Monday, March 5, 2012

Read your Reed’s Rules!

Thomas B. Reed
Thomas Brackett Reed has been dead for more than 100 years, but his spirit was very much alive Friday, March 2, in the Legislature. It happened to be HOO cutoff day, meaning bills originating in the “house of opposite origin” required consideration by 5 p.m. or else they were dead for the session, except for bills relating to the budget and some other specific measures. So the House worked busily to pass Senate bills, and the Senate worked busily to pass House bills – until the minority Republicans in the Senate were joined by some Democrats to form a one-vote ad hoc majority, invoking parliamentary rules of procedure to redirect the Senate’s business.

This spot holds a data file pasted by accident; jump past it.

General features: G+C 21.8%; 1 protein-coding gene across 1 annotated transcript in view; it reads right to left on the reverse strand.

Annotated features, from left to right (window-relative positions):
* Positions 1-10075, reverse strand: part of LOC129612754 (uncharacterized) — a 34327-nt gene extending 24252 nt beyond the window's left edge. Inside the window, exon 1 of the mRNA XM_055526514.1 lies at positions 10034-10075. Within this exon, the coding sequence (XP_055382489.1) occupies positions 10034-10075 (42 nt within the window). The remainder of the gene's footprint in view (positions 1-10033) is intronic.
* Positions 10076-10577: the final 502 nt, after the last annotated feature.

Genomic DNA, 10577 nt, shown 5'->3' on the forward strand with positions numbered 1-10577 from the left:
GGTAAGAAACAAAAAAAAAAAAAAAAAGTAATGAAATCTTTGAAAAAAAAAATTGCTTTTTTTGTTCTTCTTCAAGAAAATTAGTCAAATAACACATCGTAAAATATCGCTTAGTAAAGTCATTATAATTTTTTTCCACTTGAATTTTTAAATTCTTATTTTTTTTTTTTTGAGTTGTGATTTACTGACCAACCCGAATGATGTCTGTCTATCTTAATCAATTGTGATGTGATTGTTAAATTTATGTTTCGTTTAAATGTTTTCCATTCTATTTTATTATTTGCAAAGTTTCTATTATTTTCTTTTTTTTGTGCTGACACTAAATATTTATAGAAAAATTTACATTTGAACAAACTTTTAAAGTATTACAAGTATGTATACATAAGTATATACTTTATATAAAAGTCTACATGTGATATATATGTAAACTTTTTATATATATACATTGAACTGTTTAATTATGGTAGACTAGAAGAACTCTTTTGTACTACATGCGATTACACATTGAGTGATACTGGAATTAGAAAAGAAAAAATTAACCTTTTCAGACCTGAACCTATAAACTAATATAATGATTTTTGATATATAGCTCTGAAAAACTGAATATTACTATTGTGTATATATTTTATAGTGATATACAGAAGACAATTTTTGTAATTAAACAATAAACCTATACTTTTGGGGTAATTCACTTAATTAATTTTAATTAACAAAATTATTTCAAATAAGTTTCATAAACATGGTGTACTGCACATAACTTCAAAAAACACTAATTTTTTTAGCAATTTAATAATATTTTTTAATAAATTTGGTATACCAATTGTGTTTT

That’s where Reed comes in: The rules of parliamentary procedure that govern the Washington state Legislature are his, originally published in 1894 as “Reed’s Parliamentary Rules.” Ours is the only state legislature in the nation that uses Reed’s Rules: The majority of legislatures rely on “Mason’s Manual of Legislative Procedure,” while others use “Jefferson’s Manual” or the well known “Robert’s Rules of Order.” In addition, the Washington state House and Senate each have their own rules that supplement Reed’s Rules.

The Republican maneuvers basically brought progress to a halt in both House and Senate, and cast a cloud of uncertainty about what the Legislature can get done by the March 8 end of the current session.

To read this post in Spanish, click here.

Photo credit: Library of Congress